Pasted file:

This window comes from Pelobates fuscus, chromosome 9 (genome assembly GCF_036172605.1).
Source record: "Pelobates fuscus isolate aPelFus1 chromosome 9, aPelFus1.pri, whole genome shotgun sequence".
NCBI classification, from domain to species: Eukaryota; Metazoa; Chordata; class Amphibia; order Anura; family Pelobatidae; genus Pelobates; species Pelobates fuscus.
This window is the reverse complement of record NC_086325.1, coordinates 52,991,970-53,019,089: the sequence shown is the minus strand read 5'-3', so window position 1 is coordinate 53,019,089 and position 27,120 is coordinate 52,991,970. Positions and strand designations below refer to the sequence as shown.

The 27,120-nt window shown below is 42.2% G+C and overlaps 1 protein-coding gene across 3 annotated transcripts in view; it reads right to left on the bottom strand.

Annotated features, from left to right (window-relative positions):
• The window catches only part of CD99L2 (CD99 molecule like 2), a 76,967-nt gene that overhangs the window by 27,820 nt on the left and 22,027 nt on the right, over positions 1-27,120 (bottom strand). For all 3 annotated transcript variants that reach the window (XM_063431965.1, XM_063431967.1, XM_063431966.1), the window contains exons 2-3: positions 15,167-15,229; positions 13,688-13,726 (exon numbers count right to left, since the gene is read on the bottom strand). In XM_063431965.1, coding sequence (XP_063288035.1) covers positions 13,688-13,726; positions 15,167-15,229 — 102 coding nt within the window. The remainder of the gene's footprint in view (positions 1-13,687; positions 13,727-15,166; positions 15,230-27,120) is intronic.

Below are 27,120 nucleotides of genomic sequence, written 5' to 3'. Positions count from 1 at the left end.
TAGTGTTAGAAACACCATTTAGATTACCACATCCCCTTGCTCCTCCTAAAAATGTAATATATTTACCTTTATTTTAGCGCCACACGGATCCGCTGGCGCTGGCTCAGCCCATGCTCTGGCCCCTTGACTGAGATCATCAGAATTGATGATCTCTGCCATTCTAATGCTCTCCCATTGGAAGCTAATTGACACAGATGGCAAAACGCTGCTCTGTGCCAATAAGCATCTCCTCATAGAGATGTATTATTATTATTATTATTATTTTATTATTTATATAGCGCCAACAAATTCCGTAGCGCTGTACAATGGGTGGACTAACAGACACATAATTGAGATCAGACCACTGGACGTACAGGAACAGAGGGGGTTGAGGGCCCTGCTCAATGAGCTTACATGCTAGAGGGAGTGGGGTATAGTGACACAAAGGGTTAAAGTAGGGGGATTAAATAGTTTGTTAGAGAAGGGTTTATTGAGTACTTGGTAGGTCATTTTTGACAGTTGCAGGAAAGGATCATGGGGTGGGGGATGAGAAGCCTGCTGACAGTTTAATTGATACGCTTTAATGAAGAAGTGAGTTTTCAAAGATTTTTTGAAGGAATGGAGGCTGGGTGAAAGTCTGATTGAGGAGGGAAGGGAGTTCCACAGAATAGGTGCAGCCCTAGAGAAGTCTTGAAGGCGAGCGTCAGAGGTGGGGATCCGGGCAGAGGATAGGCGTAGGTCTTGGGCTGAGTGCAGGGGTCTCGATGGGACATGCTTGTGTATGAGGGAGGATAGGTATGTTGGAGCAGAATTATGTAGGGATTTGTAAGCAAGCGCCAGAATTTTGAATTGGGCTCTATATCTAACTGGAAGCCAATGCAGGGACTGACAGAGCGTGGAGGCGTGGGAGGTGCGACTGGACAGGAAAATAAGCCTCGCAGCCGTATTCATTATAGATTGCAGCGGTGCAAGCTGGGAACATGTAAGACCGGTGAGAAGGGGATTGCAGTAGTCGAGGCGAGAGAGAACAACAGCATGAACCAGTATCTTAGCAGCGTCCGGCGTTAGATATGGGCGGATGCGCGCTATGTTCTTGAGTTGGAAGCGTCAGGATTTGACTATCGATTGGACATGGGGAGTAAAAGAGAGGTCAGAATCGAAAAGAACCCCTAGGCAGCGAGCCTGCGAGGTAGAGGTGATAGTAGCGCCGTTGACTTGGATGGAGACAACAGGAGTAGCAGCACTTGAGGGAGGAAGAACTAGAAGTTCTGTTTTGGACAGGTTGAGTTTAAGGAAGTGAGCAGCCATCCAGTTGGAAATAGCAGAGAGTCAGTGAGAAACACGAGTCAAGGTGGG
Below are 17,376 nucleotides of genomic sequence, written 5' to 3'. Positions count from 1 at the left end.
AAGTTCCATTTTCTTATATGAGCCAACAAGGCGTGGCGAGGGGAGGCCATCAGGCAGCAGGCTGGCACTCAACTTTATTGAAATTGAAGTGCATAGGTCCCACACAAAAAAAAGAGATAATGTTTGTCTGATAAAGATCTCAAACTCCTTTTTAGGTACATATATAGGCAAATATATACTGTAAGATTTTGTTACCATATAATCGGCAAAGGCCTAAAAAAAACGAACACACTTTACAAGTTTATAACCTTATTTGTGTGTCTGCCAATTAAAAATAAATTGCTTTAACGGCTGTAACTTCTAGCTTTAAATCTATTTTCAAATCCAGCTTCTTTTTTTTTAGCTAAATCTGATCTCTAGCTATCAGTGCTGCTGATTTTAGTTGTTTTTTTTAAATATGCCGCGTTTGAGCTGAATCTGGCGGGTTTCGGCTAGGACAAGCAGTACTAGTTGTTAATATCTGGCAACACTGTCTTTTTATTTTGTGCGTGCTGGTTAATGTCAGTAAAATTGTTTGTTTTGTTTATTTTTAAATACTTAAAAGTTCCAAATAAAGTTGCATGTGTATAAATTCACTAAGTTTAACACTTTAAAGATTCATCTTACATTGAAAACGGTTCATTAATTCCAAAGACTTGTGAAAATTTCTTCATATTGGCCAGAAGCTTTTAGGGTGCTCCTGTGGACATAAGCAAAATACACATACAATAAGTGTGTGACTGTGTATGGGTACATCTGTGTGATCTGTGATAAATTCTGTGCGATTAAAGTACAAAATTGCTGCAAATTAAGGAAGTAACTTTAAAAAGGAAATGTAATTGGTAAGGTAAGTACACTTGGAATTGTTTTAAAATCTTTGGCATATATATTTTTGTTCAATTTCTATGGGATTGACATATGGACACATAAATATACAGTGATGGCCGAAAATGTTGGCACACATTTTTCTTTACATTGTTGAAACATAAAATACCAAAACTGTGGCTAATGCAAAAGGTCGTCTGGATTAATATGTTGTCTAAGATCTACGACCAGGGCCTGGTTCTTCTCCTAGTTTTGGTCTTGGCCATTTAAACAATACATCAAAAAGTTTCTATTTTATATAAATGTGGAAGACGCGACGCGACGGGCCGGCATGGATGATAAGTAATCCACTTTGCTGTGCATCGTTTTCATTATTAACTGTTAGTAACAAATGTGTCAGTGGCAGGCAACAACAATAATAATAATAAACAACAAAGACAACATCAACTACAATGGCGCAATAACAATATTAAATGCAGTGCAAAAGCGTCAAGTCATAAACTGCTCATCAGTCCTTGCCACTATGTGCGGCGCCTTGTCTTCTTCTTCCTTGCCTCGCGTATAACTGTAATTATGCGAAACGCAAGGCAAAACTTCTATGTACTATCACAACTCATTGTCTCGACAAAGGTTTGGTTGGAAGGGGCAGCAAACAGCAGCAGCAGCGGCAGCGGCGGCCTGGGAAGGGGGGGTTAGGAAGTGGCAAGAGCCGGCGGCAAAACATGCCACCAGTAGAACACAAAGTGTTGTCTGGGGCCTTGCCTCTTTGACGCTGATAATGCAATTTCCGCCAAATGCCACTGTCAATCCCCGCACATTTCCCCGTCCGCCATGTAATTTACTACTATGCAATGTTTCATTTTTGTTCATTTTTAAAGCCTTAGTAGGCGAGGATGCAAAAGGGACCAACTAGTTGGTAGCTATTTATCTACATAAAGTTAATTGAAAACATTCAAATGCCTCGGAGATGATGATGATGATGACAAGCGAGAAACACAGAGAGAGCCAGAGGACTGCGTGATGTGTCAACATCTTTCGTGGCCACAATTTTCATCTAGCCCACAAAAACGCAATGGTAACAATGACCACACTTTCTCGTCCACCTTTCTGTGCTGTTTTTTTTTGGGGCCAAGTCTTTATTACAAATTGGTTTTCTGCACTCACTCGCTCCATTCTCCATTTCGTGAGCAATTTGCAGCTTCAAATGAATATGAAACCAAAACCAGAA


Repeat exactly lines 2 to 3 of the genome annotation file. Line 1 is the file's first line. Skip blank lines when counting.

Source record: "Pelobates fuscus isolate aPelFus1 chromosome 9, aPelFus1.pri, whole genome shotgun sequence".
NCBI classification, from domain to species: Eukaryota; Metazoa; Chordata; class Amphibia; order Anura; family Pelobatidae; genus Pelobates; species Pelobates fuscus.